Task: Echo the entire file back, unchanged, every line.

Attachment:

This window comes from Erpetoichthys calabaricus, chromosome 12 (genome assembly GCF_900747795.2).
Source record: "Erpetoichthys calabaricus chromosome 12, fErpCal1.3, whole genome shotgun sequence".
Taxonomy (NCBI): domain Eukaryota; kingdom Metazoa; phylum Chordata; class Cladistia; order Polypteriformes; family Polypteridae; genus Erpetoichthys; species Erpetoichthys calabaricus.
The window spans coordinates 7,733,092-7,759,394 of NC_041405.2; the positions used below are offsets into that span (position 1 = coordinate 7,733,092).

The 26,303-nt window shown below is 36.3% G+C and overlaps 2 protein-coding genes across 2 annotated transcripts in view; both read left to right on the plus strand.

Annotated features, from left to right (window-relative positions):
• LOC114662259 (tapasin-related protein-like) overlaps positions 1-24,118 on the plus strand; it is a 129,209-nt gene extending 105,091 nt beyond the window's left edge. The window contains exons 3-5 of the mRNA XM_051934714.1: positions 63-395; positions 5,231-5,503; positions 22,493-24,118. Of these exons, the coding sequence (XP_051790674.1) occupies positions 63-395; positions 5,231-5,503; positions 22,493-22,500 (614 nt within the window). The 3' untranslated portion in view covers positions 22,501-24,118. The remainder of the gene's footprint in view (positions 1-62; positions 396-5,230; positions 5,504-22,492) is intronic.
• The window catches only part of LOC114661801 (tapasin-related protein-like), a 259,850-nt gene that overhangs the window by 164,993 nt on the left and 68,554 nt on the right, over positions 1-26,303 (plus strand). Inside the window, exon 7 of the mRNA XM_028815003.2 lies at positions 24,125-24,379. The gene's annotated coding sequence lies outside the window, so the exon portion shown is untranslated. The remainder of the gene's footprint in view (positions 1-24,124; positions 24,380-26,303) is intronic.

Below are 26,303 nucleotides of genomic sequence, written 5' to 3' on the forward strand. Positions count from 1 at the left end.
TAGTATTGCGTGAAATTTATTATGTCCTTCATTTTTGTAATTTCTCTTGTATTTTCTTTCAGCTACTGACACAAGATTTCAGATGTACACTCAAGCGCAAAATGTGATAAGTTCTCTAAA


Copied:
This window comes from Erpetoichthys calabaricus, chromosome 12 (genome assembly GCF_900747795.2).
Source record: "Erpetoichthys calabaricus chromosome 12, fErpCal1.3, whole genome shotgun sequence".
Taxonomy (NCBI): domain Eukaryota; kingdom Metazoa; phylum Chordata; class Cladistia; order Polypteriformes; family Polypteridae; genus Erpetoichthys; species Erpetoichthys calabaricus.
The window spans coordinates 7,733,092-7,759,394 of NC_041405.2; the positions used below are offsets into that span (position 1 = coordinate 7,733,092).

The 26,303-nt window shown below is 36.3% G+C and overlaps 2 protein-coding genes across 2 annotated transcripts in view; both read left to right on the plus strand.

Annotated features, from left to right (window-relative positions):
• LOC114662259 (tapasin-related protein-like) overlaps positions 1-24,118 on the plus strand; it is a 129,209-nt gene extending 105,091 nt beyond the window's left edge. The window contains exons 3-5 of the mRNA XM_051934714.1: positions 63-395; positions 5,231-5,503; positions 22,493-24,118. Of these exons, the coding sequence (XP_051790674.1) occupies positions 63-395; positions 5,231-5,503; positions 22,493-22,500 (614 nt within the window). The 3' untranslated portion in view covers positions 22,501-24,118. The remainder of the gene's footprint in view (positions 1-62; positions 396-5,230; positions 5,504-22,492) is intronic.
• The window catches only part of LOC114661801 (tapasin-related protein-like), a 259,850-nt gene that overhangs the window by 164,993 nt on the left and 68,554 nt on the right, over positions 1-26,303 (plus strand). Inside the window, exon 7 of the mRNA XM_028815003.2 lies at positions 24,125-24,379. The gene's annotated coding sequence lies outside the window, so the exon portion shown is untranslated. The remainder of the gene's footprint in view (positions 1-24,124; positions 24,380-26,303) is intronic.

Below are 26,303 nucleotides of genomic sequence, written 5' to 3' on the forward strand. Positions count from 1 at the left end.
TAGTATTGCGTGAAATTTATTATGTCCTTCATTTTTGTAATTTCTCTTGTATTTTCTTTCAGCTACTGACACAAGATTTCAGATGTACACTCAAGCGCAAAATGTGATAAGTTCTCTAAA